China's Zhejiang University rolled out a cortical neuron-controlled prosthetic hand. A monkey named Jianhui can operate the mechanical prosthetic hand by its mind to grab food and drink to feed itself.
A micro-miniature sensor was implanted into Jianhui's brain by minimally invasive procedure to obtain its brain electrophysiological activities. The pattern extracted from the activities is decoded to determine what Jianhui is thinking about: change palm position/orientation, pinch grip, palm grip, hook grip, finger adduction or finger point. Thus the prosthetic hand can implement the attempted actions.
This brain-machine interface (BMI) technology research is funded by a rehabilitation project aiming to help disabled people suffering from paralyzing condition or amputee. Potentially BMI-based technologies can enable these disabled people to feed themselves and control their wheelchairs, by perceiving their mind with implanted micro sensors.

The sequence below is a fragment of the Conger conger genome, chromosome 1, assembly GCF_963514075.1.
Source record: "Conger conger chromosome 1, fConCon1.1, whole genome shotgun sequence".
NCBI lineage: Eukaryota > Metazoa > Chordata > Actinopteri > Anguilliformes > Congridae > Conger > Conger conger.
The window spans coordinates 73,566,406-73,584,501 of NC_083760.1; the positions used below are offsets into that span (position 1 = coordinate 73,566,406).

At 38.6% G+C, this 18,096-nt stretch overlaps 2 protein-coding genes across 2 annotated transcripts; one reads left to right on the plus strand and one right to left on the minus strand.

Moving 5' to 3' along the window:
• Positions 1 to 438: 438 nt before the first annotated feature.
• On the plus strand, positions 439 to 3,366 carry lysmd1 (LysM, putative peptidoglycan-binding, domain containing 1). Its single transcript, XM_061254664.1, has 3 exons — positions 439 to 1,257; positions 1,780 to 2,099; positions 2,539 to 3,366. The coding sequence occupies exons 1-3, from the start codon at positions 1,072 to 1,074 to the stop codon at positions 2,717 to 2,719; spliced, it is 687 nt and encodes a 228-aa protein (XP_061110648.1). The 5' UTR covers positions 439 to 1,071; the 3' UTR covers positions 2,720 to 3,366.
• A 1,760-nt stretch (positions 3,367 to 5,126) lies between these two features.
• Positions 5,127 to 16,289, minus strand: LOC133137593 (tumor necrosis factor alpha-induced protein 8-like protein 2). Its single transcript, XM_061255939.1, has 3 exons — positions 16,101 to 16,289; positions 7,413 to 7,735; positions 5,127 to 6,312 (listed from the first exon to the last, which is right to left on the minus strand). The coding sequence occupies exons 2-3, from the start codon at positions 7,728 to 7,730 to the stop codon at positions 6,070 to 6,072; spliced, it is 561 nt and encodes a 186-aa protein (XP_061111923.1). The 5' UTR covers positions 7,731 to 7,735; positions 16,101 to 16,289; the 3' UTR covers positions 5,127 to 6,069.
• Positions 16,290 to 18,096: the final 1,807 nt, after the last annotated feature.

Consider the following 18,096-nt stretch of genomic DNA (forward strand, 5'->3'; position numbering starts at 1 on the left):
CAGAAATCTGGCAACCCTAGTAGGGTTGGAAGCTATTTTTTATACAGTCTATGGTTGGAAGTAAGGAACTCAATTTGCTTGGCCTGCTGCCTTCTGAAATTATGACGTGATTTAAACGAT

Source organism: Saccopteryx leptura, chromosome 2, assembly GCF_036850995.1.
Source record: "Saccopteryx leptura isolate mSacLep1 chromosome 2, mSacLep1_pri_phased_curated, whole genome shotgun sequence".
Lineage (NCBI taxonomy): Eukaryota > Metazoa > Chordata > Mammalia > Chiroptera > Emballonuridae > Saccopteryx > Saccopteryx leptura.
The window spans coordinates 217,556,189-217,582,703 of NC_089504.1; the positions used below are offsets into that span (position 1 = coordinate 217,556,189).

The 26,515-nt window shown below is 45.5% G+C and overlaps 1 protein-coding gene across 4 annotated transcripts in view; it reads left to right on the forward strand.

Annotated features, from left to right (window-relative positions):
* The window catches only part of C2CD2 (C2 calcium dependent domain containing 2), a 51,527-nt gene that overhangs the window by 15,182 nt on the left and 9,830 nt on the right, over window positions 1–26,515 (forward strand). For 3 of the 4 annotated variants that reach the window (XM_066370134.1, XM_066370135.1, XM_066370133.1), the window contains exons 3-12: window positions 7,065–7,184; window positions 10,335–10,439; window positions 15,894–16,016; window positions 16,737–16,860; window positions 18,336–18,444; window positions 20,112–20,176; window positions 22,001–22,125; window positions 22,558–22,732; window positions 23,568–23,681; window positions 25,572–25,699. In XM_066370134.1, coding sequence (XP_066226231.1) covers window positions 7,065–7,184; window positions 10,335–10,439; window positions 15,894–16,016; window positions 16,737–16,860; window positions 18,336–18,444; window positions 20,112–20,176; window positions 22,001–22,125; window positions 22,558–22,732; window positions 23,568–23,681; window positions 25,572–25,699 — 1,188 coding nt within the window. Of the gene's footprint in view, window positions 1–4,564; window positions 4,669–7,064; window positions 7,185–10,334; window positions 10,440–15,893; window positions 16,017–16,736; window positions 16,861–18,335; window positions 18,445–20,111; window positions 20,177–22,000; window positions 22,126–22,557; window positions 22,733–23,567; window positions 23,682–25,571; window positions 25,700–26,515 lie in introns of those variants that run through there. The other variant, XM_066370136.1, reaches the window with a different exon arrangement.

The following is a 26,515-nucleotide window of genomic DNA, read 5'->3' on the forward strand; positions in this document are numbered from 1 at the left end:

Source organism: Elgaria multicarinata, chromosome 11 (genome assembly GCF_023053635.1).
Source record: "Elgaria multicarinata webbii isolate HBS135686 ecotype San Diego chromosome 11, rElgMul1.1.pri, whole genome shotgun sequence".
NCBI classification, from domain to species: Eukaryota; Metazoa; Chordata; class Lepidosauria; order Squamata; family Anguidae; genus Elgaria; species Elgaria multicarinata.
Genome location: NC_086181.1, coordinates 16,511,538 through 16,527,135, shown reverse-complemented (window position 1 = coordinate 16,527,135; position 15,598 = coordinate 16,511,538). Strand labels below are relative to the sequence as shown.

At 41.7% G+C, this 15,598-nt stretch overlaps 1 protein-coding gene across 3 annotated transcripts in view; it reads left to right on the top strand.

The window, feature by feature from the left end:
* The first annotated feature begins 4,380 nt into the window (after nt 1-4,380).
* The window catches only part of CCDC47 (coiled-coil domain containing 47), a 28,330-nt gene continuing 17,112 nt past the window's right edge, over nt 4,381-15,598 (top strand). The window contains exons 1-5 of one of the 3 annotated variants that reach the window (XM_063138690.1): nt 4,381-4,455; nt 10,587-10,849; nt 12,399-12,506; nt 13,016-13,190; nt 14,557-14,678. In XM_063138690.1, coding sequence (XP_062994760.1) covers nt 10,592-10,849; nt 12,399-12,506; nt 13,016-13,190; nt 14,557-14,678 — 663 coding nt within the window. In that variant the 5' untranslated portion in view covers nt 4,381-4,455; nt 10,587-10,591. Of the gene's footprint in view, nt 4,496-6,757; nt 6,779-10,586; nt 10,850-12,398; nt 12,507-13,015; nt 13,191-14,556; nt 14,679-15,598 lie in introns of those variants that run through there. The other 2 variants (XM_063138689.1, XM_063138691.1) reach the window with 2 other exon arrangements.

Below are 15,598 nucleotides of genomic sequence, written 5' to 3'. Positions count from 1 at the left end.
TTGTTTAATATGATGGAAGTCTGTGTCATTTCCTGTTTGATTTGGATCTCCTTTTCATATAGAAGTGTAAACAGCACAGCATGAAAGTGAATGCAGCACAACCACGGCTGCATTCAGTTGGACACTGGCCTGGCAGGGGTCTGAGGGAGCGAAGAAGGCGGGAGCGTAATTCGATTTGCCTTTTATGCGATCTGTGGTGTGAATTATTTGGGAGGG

Zhejiang University's research, which is dedicated to complex finger actions, is quite complementary to that of University of Pittsburgh. Another monkey in the project of Prof Andrew B. Schwartz at UPitt can mind control prosthetic arm to move very precisely in 3D space and grab/release objects.
Hand control demo starts at about 1:00
In: Other News, Science and Technology
Tags: China, monkey, prosthetic hand, arm, brain, interface, machine, robot, neuron, food, grab, grip
Location: China (load item map)
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